I am a Black American and when I first got my DNA results back from 2 different DNA ancestry companies, my very short-lived question was, “Who the heck are all these distant (5th to 8th and beyond) White DNA Cousins!?” That question was fleeting, however. Of course I knew who they were. They were my DNA Matches who descended from White slave owners who had children by their White wives AND children by their Black female slaves. And, apparently, there was a lot of that going on back then.

        I’m also very excited that one can trace the ancestries of White DNA Matches descended from White slave owners fairly easily because many, if not most, if not all White slave owners descended from the wealthy nobility of England, Scotland, Ireland, France, etc, and their genealogies are pretty well documented not only through online sources, but also through books.

        A word of caution is warranted, however. Some people appear to actually “create” relatives and connect them to these early Colonial American families, but there is absolutely NO documentation to verify that person’s existence! Or, the actual maiden name of a man’s wife is unknown, so someone may guess her last name or intentionally give her a last name that connects her to a “famous” family. This is particularly frustrating to me. I initially think that I am related to a DNA Match because they have a relative in their tree that connects to a “famous” family already known to me, but then I’m unable to verify that that relative was real. And that may mean that I am not related to that DNA Match through that family line.

        But, overall, I love DNA analysis in ancestry studies. My Family Tree is primarily based on me and my DNA Matches “document-based” ancestry. For example. Bullard Andrews of Chesterfield County, VA is my 5th Great Grandfather. I already knew that his granddaughter, Susan Andrews was my 3rd Great Grandmother. My Aunt used to talk a lot about Susan being White when I was growing up. As of today, 8/4/2020, through my DNA Matches, I have found 11 White DNA descendants of Bullard’s. Susan’s granddaughter, my Great Grandmother Roberta Andrews/Godsey, has I don’t know how many Black descendants! I’ve attended numerous family reunions with them growing up. It is amazing to me that we now know our “White” Andrews ancestry that we had no idea about back then. Furthermore, through a variety of purely online sources, I believe that I have successfully traced my Andrews line all the way back to Guillaume D’Audrieu, who was born about 1000 A.D. in Normandy, France.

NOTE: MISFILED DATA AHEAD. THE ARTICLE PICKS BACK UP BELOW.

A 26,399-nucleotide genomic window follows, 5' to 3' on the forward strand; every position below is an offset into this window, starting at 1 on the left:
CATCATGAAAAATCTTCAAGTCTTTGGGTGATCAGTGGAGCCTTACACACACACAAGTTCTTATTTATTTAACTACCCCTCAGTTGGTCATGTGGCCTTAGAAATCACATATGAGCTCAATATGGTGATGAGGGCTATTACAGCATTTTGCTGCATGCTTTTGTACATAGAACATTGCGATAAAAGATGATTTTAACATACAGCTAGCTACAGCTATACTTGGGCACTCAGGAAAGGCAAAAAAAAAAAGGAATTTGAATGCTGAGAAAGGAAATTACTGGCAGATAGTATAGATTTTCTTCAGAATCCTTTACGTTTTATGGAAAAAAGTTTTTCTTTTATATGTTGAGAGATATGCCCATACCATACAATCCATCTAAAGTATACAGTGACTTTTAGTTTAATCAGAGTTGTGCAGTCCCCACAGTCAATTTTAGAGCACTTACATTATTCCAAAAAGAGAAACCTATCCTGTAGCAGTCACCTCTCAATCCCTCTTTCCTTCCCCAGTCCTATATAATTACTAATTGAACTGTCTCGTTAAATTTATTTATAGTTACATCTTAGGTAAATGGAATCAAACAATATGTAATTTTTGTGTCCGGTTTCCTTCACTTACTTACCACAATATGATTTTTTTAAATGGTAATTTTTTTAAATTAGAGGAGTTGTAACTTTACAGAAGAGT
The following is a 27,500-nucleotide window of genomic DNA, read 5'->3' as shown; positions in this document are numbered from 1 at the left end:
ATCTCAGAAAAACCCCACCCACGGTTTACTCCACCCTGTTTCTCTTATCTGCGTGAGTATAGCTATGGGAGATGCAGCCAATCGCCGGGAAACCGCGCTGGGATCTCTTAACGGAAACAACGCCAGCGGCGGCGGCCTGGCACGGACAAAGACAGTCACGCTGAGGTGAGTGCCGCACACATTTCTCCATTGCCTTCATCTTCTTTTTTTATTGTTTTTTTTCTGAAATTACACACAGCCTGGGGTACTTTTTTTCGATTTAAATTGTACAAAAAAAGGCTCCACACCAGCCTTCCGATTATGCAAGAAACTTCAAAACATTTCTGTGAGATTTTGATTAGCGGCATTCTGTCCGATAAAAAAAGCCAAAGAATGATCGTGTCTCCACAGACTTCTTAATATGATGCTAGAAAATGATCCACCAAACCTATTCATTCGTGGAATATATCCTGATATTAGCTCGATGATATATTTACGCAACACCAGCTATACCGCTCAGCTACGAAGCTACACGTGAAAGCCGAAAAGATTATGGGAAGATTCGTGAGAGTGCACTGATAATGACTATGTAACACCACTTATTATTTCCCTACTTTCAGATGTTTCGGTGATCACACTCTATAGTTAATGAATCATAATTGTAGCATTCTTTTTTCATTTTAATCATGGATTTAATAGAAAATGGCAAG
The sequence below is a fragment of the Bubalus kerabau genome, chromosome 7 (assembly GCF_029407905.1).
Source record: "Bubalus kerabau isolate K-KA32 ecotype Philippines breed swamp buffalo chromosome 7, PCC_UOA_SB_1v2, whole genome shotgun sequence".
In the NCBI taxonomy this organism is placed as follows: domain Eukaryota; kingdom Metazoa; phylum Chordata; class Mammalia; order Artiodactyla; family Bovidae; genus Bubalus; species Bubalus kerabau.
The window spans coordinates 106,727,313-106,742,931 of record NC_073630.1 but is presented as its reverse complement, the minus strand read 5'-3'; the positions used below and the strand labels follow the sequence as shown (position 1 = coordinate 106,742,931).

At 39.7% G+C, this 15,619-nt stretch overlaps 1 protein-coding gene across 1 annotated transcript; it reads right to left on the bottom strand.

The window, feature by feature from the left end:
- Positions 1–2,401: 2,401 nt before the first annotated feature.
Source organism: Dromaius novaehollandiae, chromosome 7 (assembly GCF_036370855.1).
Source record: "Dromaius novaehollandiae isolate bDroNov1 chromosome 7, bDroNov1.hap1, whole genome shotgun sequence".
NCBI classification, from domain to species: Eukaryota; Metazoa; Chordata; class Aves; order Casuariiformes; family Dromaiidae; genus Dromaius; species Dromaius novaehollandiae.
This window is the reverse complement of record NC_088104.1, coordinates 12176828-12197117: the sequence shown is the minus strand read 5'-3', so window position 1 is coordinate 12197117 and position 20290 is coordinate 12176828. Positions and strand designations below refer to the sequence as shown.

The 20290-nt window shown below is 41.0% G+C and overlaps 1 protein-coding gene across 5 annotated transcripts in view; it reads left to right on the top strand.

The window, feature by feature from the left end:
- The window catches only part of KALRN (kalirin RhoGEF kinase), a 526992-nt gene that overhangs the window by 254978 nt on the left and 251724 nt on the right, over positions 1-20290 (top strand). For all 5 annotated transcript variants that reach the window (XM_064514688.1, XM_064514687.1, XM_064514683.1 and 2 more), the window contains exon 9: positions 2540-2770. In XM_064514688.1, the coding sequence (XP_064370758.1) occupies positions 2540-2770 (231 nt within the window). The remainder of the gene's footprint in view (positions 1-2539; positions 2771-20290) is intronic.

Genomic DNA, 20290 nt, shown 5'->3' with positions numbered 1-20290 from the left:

So, Yep! DNA has been great for me!

  10. I am from Bertie County and I am trying to do family history on the Outlaw. My great grandparents are Pate and Mollie Outlaw. If anyone has information please email me.

  11. I am researching my Outlaw line from Bertie, NC. I have been stuck at Alfred and Lucy Outlaw. They are the parents of my 2nd great grandfather Samuel David Outlaw who was the father of my great grandmother Serena Outlaw Smallwood. I would love to see if I can find more. I also recently DNA matched to Outlaw from MS.

    1. Hi I am a descendent of the outlaws as well. Through Emma outlaw. Who had Alexander and Emma and eventuall married with greens and sherrods. My name is deyquan Nesbit. Great great great grandson of Emma outlaw

      1. Also Deyquan your great, great, great, great grandparents are Samual Outlaw and Margaret Outlaw. Their daughter Emma Elya Outlaw was born September 21, 1879, of Bertie County.
        She married Alexander Green (great, great, great parents) of Oak City, after his death married Haywood Bond in 1910 of Bertie County.
        Emma and Alexander daughter your (great, great grandmother) Emma Green married Virgil Sherrod.

        1. Hi Yvonne I am looking for any information you might have on my gggfather Jacob roundtree born in gates county n.c 1813 lived until 1917 deceased here in Virginia. I have a family tree and a picture of him but what i am running into when I try to find more about his parents and family when he was born most research terms white ppl spelled Rountree. I have court documents and his freedmen card. Any info will be helpful to trace my ancestors genealogy…

    2. Hi Ta-Wanda!

      I believe we are related ?
      Alfred and Lucy are my great, great, great, great grandparents.

    3. My name is Amber Outlaw, I am from Los Angeles by way of my father Cedric Outlaw – who is a twin to Frederick Outlaw- among a slew of 10+ more siblings with the Outlaw last name. Their father (my grandfather) is Clarence Outlaw from Starkville Miss. who then relocated to Los Angeles . Now there is a whole family of us on the West coast!

  12. Hello. Outlaw ancestry here also. Does anyone have the MtDna maternal line of L3’s. I am L3e3b1.


  13. ” I assumed that he lived with his uncle, Walter Miller who never married. At age eighteen 1858, Edward Ralph fathered my great grandfather, James Outlaw, who also lived with Walter Miller. I assume that the slave woman who we have not been able to identify also lived in Walter Miller’s house.”

    This part of your narrative intrigues me. My great grandmother, a black woman whose name was Celia Wynn, lived with and had three children with a Walter Miller who never married. I have looked high and low. Unable to find any other information about her. Has anything turned up regarding this slave woman since your original document was printed?